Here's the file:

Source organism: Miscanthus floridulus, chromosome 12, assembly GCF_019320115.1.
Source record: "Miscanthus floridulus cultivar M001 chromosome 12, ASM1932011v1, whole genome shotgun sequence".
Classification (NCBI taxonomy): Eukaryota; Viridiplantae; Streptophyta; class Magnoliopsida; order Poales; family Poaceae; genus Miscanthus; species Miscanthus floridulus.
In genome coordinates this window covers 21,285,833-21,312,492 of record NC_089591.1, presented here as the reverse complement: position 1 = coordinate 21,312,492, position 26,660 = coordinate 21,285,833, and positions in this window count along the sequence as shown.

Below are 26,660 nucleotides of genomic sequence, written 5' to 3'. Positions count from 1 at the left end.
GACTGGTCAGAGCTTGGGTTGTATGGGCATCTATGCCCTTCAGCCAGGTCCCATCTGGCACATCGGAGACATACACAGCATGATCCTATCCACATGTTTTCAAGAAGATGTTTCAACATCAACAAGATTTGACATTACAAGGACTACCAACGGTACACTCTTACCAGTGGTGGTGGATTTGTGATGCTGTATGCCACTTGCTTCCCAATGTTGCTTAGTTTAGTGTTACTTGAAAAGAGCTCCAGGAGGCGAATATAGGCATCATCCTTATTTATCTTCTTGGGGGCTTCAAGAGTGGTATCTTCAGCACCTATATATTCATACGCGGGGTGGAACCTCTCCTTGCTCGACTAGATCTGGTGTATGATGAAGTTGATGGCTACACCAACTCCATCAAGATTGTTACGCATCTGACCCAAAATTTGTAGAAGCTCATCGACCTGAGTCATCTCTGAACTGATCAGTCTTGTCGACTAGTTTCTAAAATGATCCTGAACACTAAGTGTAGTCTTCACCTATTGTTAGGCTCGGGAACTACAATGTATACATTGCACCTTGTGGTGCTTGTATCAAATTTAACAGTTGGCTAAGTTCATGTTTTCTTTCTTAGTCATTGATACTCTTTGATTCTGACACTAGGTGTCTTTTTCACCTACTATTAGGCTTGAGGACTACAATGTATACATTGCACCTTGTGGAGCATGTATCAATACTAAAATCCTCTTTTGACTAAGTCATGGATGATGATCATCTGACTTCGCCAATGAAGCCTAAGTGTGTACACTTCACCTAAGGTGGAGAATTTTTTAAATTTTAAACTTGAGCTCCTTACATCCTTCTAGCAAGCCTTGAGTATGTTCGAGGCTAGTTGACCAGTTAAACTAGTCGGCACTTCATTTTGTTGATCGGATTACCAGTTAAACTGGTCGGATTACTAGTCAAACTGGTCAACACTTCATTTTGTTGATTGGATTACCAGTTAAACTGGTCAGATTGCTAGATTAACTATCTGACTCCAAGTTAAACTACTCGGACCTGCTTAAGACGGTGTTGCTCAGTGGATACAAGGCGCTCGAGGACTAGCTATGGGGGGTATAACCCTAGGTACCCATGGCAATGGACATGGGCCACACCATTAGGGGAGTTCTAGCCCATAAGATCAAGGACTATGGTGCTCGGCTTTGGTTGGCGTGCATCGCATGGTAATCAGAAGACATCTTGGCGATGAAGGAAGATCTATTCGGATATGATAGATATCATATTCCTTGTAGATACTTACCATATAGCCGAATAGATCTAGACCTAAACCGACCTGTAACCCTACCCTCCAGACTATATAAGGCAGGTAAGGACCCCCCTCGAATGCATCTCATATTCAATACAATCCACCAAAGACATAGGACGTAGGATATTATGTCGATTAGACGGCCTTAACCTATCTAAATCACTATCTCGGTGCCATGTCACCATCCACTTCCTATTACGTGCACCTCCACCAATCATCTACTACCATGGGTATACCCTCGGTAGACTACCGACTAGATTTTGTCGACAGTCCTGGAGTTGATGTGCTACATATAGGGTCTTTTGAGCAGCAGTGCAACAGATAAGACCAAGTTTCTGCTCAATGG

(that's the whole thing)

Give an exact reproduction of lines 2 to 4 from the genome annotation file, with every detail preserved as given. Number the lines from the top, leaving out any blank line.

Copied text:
Source record: "Miscanthus floridulus cultivar M001 chromosome 12, ASM1932011v1, whole genome shotgun sequence".
Classification (NCBI taxonomy): Eukaryota; Viridiplantae; Streptophyta; class Magnoliopsida; order Poales; family Poaceae; genus Miscanthus; species Miscanthus floridulus.
In genome coordinates this window covers 21,285,833-21,312,492 of record NC_089591.1, presented here as the reverse complement: position 1 = coordinate 21,312,492, position 26,660 = coordinate 21,285,833, and positions in this window count along the sequence as shown.